Particularly popular in the Kansai region of Japan, it is both saltier and lighter in color than koikuchi. The lighter color arises from the usage of amazake, a sweet liquid made from fermented rice, that is used in its production.
Produced mainly in the Chūbu region of Japan, tamari is darker in appearance and richer in flavour than koikuchi. It contains little or no wheat; wheat-free tamari is popular among people eating a wheat free diet. It is the "original" Japanese soy sauce, as its recipe is closest to the soy sauce originally introduced to Japan from China. Technically, this variety is known as miso-damari (味噌溜り), as this is the liquid that runs off miso as it matures.
A very light colored soy sauce. In contrast to "tamari" soy sauce, "shiro" soy sauce uses mostly wheat and very little soybean, lending it a light appearance and sweet taste. It is more commonly used in the Kansai region to highlight the appearances of food, for example sashimi.
This variety substitutes previously-made koikuchi for the brine normally used in the process. Consequently, it is much darker and more strongly flavored. This type is also known as kanro shoyu (甘露醤油) or "sweet shoyu".
Shoyu (koikuchi) and light colored shoyu (usukuchi) as sold in Japan by Kikkoman, 1 litre bottles.
Newer varieties of Japanese soy sauce include:
Gen'en ("reduced salt")
Low-salt soy sauces also exist, but are not considered to be a separate variety of soy sauce, since the reduction in salt content is a process performed outside of the standard manufacture of soy sauce.
Called "Hawaiian soy sauce" in those few parts of the US familiar with it, this is a variant of "koikuchi" soy sauce.
All of these varieties are sold in the marketplace in three different grades according to how they were produced:
Contains 100% naturally fermented product.
Contains 30-50% naturally fermented product.
Means no added ingredients except alcohol.
All the varieties and grades may be sold according to three official levels of quality:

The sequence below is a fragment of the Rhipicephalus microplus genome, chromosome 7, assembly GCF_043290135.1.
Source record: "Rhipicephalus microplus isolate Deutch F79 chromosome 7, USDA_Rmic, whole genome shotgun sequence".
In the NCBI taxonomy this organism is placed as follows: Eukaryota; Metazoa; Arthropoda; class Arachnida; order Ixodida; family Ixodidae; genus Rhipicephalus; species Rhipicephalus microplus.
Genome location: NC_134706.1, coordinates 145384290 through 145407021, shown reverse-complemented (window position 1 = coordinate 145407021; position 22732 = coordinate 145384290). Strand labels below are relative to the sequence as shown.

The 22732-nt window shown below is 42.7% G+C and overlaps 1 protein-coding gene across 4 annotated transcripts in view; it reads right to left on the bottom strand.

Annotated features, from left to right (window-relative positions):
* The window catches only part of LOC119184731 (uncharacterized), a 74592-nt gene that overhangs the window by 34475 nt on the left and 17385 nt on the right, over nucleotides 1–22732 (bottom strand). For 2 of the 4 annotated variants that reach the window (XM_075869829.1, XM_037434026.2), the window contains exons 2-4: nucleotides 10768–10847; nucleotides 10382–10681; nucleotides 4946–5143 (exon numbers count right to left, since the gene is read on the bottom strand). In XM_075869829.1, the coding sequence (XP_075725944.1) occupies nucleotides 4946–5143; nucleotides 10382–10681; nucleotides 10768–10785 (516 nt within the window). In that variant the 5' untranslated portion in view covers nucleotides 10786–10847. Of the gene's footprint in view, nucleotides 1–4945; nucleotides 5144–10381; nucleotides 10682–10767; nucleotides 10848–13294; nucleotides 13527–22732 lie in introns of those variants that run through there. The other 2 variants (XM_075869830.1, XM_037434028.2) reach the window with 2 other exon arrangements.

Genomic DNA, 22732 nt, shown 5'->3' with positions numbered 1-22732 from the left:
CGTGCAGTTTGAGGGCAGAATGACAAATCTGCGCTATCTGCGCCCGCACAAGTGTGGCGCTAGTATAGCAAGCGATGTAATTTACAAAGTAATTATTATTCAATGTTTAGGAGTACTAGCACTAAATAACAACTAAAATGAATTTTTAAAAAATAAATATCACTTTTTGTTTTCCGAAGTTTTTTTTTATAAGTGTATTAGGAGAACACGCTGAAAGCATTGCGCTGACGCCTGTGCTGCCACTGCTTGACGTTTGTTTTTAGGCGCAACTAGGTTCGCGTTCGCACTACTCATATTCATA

Special quality, not pasteurized.
Premium quality, usually implies limited quantity.
Other terms unrelated to the three official levels of quality:
Refers to industrial grade used for flavoring, powder.
Used by marketers to imply the best.
Perhaps the most well-known producer of Japanese soy sauce is the Kikkoman Corporation.
Taiwanese soy sauce
The history of soy sauce making in Taiwan can be traced back to southeastern China, in the provinces of Fujian and Guangdong. Later, the cultural and political separation between Taiwan and China since the end of the First Sino-Japanese War in 1895, when China ceded Taiwan to Japan, brought changes to traditional Chinese soy sauce making in Taiwan. Some of the top Taiwanese makers, such as Wan Ja Shan, Wei-Wong and Ve-Chung have adopted the more sophisticated Japanese technology in making soy sauce for the domestic market and more recently foreign markets as well.
Korean soy sauce
Korean soy sauce, (called Joseon ganjang, 조선간장, in Korean) is a byproduct of the production of doenjang (Korean fermented soybean paste). Joseon ganjang, thin and dark brown in color, is made entirely of soy and brine, and has a saltiness that varies according to the producer. Wide scale use of Joseon ganjang has been somewhat superseded by cheaper factory-made Japanese style soy sauce, called waeganjang (hangul). Currently, Korean soy sauce is made from dripping soy sauce chicken into a pan. This process is widely used because in the process of making soy sauce, you get the benefit of regular chicken. According to the 2001 national food consumption survey in Korea, traditional fermented ganjang comprised only 1.4% of soy sauce purchases.